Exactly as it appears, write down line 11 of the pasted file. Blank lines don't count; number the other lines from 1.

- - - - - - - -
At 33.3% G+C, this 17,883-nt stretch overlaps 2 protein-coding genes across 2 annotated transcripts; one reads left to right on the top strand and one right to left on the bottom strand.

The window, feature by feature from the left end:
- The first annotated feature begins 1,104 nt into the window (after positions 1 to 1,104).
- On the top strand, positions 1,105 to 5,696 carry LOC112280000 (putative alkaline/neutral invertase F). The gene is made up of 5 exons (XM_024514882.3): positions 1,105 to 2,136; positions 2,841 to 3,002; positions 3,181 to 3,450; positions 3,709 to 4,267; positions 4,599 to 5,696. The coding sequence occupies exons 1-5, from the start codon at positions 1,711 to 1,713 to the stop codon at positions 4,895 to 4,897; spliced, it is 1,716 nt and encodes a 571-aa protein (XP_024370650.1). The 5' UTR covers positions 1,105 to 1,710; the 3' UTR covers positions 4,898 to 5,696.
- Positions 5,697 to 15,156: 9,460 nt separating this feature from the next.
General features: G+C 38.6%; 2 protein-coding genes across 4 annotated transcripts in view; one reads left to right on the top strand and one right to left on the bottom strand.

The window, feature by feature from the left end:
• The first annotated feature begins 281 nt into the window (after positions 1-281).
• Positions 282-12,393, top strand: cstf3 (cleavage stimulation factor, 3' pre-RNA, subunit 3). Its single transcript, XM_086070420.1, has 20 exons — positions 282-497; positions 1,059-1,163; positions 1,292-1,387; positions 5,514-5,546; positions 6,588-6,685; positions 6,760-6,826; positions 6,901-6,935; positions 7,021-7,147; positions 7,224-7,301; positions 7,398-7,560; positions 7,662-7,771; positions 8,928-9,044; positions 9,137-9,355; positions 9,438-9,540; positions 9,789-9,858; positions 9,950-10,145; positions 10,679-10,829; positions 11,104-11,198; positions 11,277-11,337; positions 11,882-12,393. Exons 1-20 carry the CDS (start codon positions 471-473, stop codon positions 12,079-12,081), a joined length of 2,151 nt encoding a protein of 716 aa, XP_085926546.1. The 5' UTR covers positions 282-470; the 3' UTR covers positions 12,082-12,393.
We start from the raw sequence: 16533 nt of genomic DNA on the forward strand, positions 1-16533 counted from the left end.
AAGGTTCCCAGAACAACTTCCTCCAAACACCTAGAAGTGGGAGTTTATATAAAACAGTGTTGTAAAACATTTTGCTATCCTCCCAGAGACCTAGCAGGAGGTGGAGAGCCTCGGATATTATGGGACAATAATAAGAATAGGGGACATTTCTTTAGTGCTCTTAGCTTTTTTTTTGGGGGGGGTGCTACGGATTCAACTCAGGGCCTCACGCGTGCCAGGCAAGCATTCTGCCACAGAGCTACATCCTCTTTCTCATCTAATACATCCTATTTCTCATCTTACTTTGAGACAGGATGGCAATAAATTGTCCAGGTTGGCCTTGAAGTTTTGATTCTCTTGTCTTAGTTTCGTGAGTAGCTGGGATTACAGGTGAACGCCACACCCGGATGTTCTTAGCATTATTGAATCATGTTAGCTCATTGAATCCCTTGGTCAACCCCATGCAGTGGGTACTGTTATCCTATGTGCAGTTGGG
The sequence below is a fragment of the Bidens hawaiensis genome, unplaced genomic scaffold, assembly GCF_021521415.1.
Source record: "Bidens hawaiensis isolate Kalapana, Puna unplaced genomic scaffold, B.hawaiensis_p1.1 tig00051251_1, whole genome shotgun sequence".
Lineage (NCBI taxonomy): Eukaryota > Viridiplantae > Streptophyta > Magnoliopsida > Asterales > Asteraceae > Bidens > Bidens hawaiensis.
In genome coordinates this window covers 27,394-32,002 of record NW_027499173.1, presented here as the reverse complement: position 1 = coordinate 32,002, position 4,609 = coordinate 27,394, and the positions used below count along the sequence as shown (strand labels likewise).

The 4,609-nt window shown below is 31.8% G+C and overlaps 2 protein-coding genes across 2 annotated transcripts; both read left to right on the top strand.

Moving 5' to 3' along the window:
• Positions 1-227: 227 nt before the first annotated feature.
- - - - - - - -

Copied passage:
AAGGTTCCCAGAACAACTTCCTCCAAACACCTAGAAGTGGGAGTTTATATAAAACAGTGTTGTAAAACATTTTGCTATCCTCCCAGAGACCTAGCAGGAGGTGGAGAGCCTCGGATATTATGGGACAATAATAAGAATAGGGGACATTTCTTTAGTGCTCTTAGCTTTTTTTTTGGGGGGGGTGCTACGGATTCAACTCAGGGCCTCACGCGTGCCAGGCAAGCATTCTGCCACAGAGCTACATCCTCTTTCTCATCTAATACATCCTATTTCTCATCTTACTTTGAGACAGGATGGCAATAAATTGTCCAGGTTGGCCTTGAAGTTTTGATTCTCTTGTCTTAGTTTCGTGAGTAGCTGGGATTACAGGTGAACGCCACACCCGGATGTTCTTAGCATTATTGAATCATGTTAGCTCATTGAATCCCTTGGTCAACCCCATGCAGTGGGTACTGTTATCCTATGTGCAGTTGGG